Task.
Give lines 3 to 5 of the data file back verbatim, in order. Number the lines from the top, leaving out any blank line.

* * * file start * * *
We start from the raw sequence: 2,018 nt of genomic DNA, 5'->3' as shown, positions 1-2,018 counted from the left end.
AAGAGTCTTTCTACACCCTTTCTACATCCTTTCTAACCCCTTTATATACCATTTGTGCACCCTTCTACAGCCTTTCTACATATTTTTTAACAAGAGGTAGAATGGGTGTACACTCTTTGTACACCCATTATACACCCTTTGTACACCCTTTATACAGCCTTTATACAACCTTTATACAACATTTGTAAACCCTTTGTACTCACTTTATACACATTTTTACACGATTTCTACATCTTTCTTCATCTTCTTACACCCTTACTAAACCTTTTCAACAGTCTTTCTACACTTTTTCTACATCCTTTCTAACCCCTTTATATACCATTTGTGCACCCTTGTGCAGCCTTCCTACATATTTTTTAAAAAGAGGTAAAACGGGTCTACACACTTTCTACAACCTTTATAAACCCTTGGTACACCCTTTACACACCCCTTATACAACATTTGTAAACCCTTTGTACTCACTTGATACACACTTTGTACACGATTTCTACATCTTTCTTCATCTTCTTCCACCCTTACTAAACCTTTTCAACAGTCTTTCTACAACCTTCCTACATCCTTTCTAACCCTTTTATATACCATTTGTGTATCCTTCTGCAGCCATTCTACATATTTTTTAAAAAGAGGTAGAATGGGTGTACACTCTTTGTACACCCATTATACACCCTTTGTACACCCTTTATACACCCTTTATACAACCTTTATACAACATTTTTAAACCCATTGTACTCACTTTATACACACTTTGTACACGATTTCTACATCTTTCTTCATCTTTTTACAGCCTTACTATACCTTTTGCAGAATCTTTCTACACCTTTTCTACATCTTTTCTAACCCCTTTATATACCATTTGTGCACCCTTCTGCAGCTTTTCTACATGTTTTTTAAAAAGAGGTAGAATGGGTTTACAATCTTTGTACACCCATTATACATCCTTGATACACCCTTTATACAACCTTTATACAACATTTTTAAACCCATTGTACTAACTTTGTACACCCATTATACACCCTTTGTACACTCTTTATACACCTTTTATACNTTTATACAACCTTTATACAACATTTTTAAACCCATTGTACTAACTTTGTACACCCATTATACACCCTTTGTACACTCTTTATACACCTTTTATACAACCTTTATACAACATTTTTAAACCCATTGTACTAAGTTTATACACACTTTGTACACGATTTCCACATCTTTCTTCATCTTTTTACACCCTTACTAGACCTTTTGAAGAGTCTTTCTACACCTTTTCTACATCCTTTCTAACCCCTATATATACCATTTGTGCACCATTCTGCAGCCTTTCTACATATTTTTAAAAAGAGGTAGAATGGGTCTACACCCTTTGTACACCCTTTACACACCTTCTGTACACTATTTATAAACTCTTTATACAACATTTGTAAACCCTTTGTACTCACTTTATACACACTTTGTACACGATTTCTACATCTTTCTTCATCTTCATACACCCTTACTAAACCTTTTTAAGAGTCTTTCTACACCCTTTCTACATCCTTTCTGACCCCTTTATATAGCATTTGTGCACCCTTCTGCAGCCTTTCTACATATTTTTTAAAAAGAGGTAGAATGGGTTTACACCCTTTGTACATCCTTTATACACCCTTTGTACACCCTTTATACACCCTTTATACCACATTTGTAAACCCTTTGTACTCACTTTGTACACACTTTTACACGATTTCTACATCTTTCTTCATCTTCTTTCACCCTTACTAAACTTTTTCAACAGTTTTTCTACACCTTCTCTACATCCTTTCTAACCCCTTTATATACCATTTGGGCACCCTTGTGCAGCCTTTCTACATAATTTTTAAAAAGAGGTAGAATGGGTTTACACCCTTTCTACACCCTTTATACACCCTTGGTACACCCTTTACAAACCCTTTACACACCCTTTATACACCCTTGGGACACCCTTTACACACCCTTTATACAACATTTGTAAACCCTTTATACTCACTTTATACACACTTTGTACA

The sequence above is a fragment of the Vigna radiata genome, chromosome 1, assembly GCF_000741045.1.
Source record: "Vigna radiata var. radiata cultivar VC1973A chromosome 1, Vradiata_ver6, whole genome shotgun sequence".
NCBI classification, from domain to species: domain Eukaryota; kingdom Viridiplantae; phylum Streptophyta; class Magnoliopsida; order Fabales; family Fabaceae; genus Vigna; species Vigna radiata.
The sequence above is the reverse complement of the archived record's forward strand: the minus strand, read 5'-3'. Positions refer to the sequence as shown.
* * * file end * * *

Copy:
The sequence above is a fragment of the Vigna radiata genome, chromosome 1, assembly GCF_000741045.1.
Source record: "Vigna radiata var. radiata cultivar VC1973A chromosome 1, Vradiata_ver6, whole genome shotgun sequence".
NCBI classification, from domain to species: domain Eukaryota; kingdom Viridiplantae; phylum Streptophyta; class Magnoliopsida; order Fabales; family Fabaceae; genus Vigna; species Vigna radiata.